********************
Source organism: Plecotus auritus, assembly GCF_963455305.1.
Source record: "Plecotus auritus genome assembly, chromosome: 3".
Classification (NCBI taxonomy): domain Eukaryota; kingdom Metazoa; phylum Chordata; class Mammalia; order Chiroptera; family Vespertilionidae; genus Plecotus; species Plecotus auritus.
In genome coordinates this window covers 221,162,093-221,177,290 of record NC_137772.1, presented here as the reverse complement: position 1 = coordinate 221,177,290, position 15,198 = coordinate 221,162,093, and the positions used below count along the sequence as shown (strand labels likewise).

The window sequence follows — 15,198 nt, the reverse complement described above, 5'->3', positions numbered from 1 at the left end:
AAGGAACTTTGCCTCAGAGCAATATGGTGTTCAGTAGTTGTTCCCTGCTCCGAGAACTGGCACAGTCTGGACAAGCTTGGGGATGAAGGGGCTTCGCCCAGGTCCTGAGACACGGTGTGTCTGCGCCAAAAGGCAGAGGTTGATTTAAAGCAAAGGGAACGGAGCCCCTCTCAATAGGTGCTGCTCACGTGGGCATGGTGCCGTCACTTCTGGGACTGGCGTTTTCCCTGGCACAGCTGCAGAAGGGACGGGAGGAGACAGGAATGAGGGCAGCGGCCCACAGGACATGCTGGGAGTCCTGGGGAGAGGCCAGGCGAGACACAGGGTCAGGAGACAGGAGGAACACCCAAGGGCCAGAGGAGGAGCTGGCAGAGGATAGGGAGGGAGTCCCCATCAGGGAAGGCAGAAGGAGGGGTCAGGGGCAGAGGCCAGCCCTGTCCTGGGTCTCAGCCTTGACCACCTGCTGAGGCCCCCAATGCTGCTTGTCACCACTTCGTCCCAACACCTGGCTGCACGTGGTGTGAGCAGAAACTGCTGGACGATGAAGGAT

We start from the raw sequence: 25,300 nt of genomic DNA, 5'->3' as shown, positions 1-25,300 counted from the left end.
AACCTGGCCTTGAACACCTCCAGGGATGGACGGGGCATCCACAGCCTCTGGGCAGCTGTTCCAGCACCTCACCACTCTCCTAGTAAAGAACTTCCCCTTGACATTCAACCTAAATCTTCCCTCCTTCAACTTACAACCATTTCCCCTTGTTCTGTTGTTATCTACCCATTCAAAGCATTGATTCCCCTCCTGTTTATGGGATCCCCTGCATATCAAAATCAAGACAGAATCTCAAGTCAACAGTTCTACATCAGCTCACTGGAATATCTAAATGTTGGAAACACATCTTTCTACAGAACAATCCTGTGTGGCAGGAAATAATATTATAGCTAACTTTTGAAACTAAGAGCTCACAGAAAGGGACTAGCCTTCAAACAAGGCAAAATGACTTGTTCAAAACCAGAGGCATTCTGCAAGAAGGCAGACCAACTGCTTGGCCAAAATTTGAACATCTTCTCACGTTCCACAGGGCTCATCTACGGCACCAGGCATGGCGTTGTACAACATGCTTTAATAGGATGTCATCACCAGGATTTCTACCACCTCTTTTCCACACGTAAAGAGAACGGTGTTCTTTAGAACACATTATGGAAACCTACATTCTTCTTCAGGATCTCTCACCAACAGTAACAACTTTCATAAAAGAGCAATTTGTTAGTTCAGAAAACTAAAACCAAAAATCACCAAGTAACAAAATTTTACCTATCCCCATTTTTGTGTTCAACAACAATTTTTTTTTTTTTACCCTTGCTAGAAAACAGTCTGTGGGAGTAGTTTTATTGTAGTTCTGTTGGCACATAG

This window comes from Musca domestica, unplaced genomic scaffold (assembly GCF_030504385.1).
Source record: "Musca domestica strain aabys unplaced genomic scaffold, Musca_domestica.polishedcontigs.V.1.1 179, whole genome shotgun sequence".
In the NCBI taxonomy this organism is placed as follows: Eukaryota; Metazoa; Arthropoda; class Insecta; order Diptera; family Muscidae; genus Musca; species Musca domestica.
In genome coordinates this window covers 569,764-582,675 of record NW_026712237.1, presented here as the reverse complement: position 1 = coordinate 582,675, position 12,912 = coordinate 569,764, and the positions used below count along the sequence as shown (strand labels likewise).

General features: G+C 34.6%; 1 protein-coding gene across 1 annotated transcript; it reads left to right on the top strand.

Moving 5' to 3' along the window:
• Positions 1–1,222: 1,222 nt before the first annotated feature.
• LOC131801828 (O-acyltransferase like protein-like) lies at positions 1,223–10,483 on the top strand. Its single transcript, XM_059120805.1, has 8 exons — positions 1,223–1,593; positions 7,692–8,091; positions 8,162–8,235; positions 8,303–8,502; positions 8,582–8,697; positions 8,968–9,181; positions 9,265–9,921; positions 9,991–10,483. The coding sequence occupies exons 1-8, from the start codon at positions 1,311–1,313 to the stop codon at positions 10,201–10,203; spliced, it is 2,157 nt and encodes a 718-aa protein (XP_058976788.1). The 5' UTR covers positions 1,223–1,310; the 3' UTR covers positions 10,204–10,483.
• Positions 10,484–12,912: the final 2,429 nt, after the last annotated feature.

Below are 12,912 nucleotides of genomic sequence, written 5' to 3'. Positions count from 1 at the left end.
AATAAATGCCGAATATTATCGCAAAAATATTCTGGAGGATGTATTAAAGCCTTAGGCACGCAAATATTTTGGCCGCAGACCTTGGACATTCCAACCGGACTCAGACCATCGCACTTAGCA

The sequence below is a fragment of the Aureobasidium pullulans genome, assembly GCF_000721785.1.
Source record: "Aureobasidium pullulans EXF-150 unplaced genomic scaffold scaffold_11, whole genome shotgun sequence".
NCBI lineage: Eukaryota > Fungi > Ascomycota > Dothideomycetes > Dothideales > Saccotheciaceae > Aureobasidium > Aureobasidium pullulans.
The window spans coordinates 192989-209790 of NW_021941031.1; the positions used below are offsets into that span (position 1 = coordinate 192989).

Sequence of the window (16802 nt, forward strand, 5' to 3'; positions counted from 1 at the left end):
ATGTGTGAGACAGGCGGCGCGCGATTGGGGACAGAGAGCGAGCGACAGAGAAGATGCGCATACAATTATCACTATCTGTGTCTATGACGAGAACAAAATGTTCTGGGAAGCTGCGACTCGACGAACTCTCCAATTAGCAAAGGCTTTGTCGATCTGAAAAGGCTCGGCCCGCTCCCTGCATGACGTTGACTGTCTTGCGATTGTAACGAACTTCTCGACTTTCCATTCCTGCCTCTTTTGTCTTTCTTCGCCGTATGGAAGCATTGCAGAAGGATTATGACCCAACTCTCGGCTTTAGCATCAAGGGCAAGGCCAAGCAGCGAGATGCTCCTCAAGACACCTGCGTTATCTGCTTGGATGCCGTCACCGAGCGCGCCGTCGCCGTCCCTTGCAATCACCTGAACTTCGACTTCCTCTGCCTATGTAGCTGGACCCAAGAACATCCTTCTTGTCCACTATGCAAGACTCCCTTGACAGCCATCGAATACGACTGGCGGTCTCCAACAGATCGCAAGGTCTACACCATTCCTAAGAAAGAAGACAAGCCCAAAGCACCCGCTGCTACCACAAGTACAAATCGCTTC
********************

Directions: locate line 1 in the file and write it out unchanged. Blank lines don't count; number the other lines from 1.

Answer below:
Source organism: Plecotus auritus, assembly GCF_963455305.1.